The morning came, and I felt good. I had slept in a comfortable bed, and my bike was back at 100%. My uncle had already left for work but my aunt was home for the day. She called him, letting him wish me farewell. I was offered breakfast, but since I’ve always been a two-meal kind of guy (lunch and dinner), I declined. Still, she insisted and I settled for some orange juice. Except, she didn’t have any, and rushed to the store to pick up a half-gallon for me. I felt bad for her having to do that, but at least it gave me a chance to turn the bike around in the garage, avoiding the need to back the loaded machine up the steep driveway. She returned, I drank, and put the container in my cooler for later mornings. It could be useful over the next few nights of camping.
We said our goodbyes and I was off, with clear skies above me and a working bike below. As far as interstates go, I’ve always liked the part west of Little Rock and today was no exception, with the morning sun reflecting off the river as I crossed over it. Knowing today would be my first major day of backwood trails, some on the TAT and some not, I topped off my tank and filled up my two spare fuel cans, eager to explore the Ozarks.
I soon found myself on a mountain logging road, packed dirt and gravel suitable enough for heavy 18-wheelers and many tons of chopped trees. No longer worrying about a crippled bike and sudden sharp turns, I managed a comfortable speed of 40-50mph, a long trail of dust snaking its way from my back tire.
As I traveled further north, the landscape started to change. What was short leafy trees had become tall pines. Mile after mile the trail went, meandering its way across the Ozarks, but because it was a logging trail, it had long stretches of straights and softer turns than I was wanting. I still had Oklahoma to travel through, and my years of living there told me I’d get my fill of straight roads.
I ignored my planned route, and set my GPS to take me to the day’s side adventure, a small hike to see a waterfall. There’s a lot of unpaved road in that part of Arkansas and as I followed my GPS’s new routing, I traded the logging roads for farm roads, surprising me since I didn’t expect farms in the mountains.
The waterfall I had chosen to see, “Glory Hole Falls”, was something I had found on Pinterest, a social site my girlfriend introduced me to. During my planning, it had seemed unique enough and wasn’t far from the TAT trail, so I adjusted the route to include the detour. But, what Pinterest and Google don’t show is how far away from the road the fall is. I had thought it was a half-mile trek at most, and so to save a bit of time I kept my gear on as I hiked my way there. A mile later, and after a 400’ drop in elevation, I was sweating heavily, roasting in my armored jacket. Still, the view was impressive. A small hole in the ceiling of what could barely be called a cave let the mountain stream water shower down into a small pool below, before continuing to flow downhill. I rested in the cave’s shade for a bit, using some of the water to cool me off, before making my ascent back to my bike.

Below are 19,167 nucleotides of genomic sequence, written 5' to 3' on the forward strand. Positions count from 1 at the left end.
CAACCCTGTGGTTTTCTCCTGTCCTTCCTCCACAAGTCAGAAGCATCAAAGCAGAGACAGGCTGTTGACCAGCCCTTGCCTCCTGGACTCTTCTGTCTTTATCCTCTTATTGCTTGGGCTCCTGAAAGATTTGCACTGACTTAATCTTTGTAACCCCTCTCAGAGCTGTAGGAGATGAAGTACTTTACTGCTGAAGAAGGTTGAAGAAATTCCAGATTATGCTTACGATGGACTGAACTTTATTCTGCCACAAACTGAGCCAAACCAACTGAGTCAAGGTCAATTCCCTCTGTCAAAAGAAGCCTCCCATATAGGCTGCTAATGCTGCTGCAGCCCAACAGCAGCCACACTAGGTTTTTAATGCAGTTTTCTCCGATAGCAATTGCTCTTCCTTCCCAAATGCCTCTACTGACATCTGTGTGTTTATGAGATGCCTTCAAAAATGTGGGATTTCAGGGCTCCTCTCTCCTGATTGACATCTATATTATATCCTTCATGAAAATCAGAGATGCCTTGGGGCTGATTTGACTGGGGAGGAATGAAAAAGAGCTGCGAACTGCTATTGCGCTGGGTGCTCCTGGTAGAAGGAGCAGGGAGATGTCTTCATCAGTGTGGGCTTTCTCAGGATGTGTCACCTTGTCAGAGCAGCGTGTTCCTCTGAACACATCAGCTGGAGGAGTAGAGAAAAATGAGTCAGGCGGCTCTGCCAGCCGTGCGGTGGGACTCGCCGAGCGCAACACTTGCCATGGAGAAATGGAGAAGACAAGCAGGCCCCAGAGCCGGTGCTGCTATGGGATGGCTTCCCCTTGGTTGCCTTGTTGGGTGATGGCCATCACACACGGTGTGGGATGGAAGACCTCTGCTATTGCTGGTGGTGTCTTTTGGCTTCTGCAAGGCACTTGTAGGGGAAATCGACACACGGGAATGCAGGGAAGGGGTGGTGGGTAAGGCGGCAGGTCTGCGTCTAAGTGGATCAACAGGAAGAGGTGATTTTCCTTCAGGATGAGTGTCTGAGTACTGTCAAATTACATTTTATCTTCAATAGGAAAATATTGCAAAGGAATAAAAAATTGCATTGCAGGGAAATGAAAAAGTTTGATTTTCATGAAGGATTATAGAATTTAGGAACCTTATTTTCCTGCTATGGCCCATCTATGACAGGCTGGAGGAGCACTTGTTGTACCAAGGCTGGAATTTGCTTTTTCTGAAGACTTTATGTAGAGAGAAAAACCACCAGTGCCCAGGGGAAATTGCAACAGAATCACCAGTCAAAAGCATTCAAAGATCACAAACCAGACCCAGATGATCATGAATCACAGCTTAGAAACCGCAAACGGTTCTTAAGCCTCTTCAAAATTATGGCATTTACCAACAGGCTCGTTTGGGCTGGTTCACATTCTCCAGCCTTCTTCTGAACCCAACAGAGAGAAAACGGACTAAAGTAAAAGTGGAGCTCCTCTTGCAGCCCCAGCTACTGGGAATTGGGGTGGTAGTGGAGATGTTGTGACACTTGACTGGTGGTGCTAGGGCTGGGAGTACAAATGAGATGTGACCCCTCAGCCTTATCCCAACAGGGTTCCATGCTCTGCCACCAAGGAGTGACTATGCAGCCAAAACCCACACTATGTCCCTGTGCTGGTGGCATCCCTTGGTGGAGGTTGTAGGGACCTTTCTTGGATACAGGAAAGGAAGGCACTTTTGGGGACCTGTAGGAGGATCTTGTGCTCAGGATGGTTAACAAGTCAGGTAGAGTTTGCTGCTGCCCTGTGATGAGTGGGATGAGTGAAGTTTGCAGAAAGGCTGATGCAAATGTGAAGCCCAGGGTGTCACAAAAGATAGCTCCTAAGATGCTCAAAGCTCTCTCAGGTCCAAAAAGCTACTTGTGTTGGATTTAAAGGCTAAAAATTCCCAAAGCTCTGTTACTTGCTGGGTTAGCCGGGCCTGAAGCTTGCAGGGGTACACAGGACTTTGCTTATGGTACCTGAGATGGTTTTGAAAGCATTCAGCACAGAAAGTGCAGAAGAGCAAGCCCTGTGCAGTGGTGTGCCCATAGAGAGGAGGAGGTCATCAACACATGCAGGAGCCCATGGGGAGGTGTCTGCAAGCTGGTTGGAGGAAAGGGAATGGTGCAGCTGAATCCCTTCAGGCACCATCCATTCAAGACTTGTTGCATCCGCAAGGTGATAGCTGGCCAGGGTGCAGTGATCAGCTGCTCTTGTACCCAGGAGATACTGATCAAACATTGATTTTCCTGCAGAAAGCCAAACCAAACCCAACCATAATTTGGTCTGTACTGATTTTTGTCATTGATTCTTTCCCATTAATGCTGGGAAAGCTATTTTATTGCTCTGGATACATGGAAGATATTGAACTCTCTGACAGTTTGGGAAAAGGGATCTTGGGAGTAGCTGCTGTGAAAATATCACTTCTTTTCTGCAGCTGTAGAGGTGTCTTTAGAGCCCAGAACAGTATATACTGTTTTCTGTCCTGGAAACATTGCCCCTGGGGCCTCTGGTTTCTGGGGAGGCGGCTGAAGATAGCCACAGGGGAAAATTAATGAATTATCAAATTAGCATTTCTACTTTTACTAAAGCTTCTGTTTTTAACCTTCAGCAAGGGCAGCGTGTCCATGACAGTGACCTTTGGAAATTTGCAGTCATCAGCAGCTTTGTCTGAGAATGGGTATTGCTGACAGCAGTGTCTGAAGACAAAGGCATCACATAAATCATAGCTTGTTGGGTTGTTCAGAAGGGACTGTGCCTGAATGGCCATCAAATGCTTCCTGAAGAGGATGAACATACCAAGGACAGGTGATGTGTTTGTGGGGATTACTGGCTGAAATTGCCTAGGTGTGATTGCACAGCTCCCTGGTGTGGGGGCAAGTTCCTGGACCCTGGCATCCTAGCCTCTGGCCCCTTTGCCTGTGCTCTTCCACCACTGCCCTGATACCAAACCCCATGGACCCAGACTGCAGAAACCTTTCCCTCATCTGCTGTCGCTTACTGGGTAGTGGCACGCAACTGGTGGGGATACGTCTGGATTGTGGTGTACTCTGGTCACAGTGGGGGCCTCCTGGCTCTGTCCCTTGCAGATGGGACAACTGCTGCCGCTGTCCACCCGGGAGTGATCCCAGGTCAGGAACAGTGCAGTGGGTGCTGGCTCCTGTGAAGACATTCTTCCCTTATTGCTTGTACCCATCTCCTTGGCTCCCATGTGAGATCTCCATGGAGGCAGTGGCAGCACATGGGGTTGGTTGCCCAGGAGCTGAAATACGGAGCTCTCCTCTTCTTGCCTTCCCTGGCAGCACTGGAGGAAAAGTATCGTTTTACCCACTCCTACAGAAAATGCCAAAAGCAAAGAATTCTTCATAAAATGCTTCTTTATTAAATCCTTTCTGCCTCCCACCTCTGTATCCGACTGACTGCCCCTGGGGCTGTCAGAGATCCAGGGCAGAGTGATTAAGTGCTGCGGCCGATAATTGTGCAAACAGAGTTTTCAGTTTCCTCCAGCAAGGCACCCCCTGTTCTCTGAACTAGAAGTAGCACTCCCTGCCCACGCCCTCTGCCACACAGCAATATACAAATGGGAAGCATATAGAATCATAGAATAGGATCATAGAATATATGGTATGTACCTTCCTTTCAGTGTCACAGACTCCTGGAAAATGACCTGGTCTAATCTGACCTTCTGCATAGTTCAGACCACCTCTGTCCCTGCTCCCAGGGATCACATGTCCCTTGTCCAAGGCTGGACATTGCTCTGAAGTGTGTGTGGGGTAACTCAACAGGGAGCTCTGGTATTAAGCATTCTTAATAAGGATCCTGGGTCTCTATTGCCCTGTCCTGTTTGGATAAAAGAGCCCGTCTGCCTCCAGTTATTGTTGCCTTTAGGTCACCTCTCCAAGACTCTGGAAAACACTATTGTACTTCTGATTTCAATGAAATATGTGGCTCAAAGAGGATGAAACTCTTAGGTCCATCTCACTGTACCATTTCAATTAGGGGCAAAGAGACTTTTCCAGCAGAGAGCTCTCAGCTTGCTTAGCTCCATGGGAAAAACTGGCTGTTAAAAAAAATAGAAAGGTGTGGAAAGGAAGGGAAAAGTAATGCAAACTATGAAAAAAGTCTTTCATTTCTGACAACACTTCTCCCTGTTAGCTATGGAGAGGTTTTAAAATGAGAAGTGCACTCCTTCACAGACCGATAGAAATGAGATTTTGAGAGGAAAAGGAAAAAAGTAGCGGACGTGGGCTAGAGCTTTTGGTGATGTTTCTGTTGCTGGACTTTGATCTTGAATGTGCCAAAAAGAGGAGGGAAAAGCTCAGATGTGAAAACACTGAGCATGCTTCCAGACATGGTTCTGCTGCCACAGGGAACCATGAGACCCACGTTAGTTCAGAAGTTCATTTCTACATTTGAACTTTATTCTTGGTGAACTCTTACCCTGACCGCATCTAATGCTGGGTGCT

Needing a small rest at the bike, I chose to fill up using my spare fuel. The 2 gallons of spare fuel I brought with me nearly doubled the range of the Scrambler, having slightly larger than a 3 gallon tank, and having not passed a real town in a while, with who knows how much longer to go, I felt I needed the boost. Fueled and rested, I set off again making my way to Fayetteville where I stopped for a meal from a fast food joint outside of the University of Arkansas. People were starting to show up for a baseball game later that evening and I considered briefly staying to watch. I quickly decided against it, not wanting to drive for another two hours into Tahlequah after dark, with a headlamp that many people consider too dim. Besides, I hated setting up camp by flashlight. I crossed into Oklahoma, almost surprised that the landscape didn’t instantly turn flat and the roads straight. A short time later, I pulled into a campground I had found online a couple of weeks back but they were closed for the day, and it looked too much like an RV-park anyways. So I traveled back the way I had come for a few miles, until I reached the No Head Hollow public use area. I parked the bike, set up my tent, and settled in for the night.
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